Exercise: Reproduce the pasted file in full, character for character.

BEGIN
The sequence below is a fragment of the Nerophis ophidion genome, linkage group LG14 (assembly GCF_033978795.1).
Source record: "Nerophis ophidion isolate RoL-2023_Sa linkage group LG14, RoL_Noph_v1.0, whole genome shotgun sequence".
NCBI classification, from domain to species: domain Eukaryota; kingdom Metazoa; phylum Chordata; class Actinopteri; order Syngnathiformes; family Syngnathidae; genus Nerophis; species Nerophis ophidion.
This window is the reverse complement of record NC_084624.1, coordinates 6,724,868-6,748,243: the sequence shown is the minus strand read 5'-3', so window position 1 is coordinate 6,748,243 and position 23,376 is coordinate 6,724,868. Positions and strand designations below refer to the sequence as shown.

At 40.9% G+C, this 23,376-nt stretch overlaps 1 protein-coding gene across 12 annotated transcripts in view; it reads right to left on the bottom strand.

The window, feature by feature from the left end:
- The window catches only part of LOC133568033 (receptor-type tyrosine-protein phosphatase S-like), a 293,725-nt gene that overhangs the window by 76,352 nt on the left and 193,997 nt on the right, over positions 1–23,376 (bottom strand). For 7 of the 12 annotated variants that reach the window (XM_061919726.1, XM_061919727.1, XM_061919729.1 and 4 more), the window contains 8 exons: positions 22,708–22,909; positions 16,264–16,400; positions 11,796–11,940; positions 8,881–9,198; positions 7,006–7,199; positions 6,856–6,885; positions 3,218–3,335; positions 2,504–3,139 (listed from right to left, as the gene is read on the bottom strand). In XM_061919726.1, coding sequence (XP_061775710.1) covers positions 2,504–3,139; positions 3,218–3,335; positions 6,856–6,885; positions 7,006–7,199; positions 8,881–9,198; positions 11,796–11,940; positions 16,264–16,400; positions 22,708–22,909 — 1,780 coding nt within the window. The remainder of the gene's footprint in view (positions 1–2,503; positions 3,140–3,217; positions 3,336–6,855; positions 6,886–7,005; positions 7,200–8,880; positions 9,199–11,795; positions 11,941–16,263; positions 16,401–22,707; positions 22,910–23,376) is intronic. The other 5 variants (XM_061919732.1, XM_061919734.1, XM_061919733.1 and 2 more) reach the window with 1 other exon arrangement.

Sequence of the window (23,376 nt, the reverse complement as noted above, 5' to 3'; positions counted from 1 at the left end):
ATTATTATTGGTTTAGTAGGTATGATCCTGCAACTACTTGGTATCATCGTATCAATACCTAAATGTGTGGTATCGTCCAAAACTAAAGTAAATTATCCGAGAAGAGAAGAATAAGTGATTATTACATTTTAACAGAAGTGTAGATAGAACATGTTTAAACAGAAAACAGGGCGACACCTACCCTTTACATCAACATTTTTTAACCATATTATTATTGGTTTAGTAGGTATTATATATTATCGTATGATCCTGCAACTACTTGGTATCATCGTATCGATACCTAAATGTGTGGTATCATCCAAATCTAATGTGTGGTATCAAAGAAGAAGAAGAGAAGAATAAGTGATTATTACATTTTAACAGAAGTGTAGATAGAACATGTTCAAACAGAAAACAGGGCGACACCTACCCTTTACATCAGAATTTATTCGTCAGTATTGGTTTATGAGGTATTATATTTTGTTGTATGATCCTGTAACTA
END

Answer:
The sequence below is a fragment of the Nerophis ophidion genome, linkage group LG14 (assembly GCF_033978795.1).
Source record: "Nerophis ophidion isolate RoL-2023_Sa linkage group LG14, RoL_Noph_v1.0, whole genome shotgun sequence".
NCBI classification, from domain to species: domain Eukaryota; kingdom Metazoa; phylum Chordata; class Actinopteri; order Syngnathiformes; family Syngnathidae; genus Nerophis; species Nerophis ophidion.
This window is the reverse complement of record NC_084624.1, coordinates 6,724,868-6,748,243: the sequence shown is the minus strand read 5'-3', so window position 1 is coordinate 6,748,243 and position 23,376 is coordinate 6,724,868. Positions and strand designations below refer to the sequence as shown.

At 40.9% G+C, this 23,376-nt stretch overlaps 1 protein-coding gene across 12 annotated transcripts in view; it reads right to left on the bottom strand.

The window, feature by feature from the left end:
- The window catches only part of LOC133568033 (receptor-type tyrosine-protein phosphatase S-like), a 293,725-nt gene that overhangs the window by 76,352 nt on the left and 193,997 nt on the right, over positions 1–23,376 (bottom strand). For 7 of the 12 annotated variants that reach the window (XM_061919726.1, XM_061919727.1, XM_061919729.1 and 4 more), the window contains 8 exons: positions 22,708–22,909; positions 16,264–16,400; positions 11,796–11,940; positions 8,881–9,198; positions 7,006–7,199; positions 6,856–6,885; positions 3,218–3,335; positions 2,504–3,139 (listed from right to left, as the gene is read on the bottom strand). In XM_061919726.1, coding sequence (XP_061775710.1) covers positions 2,504–3,139; positions 3,218–3,335; positions 6,856–6,885; positions 7,006–7,199; positions 8,881–9,198; positions 11,796–11,940; positions 16,264–16,400; positions 22,708–22,909 — 1,780 coding nt within the window. The remainder of the gene's footprint in view (positions 1–2,503; positions 3,140–3,217; positions 3,336–6,855; positions 6,886–7,005; positions 7,200–8,880; positions 9,199–11,795; positions 11,941–16,263; positions 16,401–22,707; positions 22,910–23,376) is intronic. The other 5 variants (XM_061919732.1, XM_061919734.1, XM_061919733.1 and 2 more) reach the window with 1 other exon arrangement.

Sequence of the window (23,376 nt, the reverse complement as noted above, 5' to 3'; positions counted from 1 at the left end):
ATTATTATTGGTTTAGTAGGTATGATCCTGCAACTACTTGGTATCATCGTATCAATACCTAAATGTGTGGTATCGTCCAAAACTAAAGTAAATTATCCGAGAAGAGAAGAATAAGTGATTATTACATTTTAACAGAAGTGTAGATAGAACATGTTTAAACAGAAAACAGGGCGACACCTACCCTTTACATCAACATTTTTTAACCATATTATTATTGGTTTAGTAGGTATTATATATTATCGTATGATCCTGCAACTACTTGGTATCATCGTATCGATACCTAAATGTGTGGTATCATCCAAATCTAATGTGTGGTATCAAAGAAGAAGAAGAGAAGAATAAGTGATTATTACATTTTAACAGAAGTGTAGATAGAACATGTTCAAACAGAAAACAGGGCGACACCTACCCTTTACATCAGAATTTATTCGTCAGTATTGGTTTATGAGGTATTATATTTTGTTGTATGATCCTGTAACTA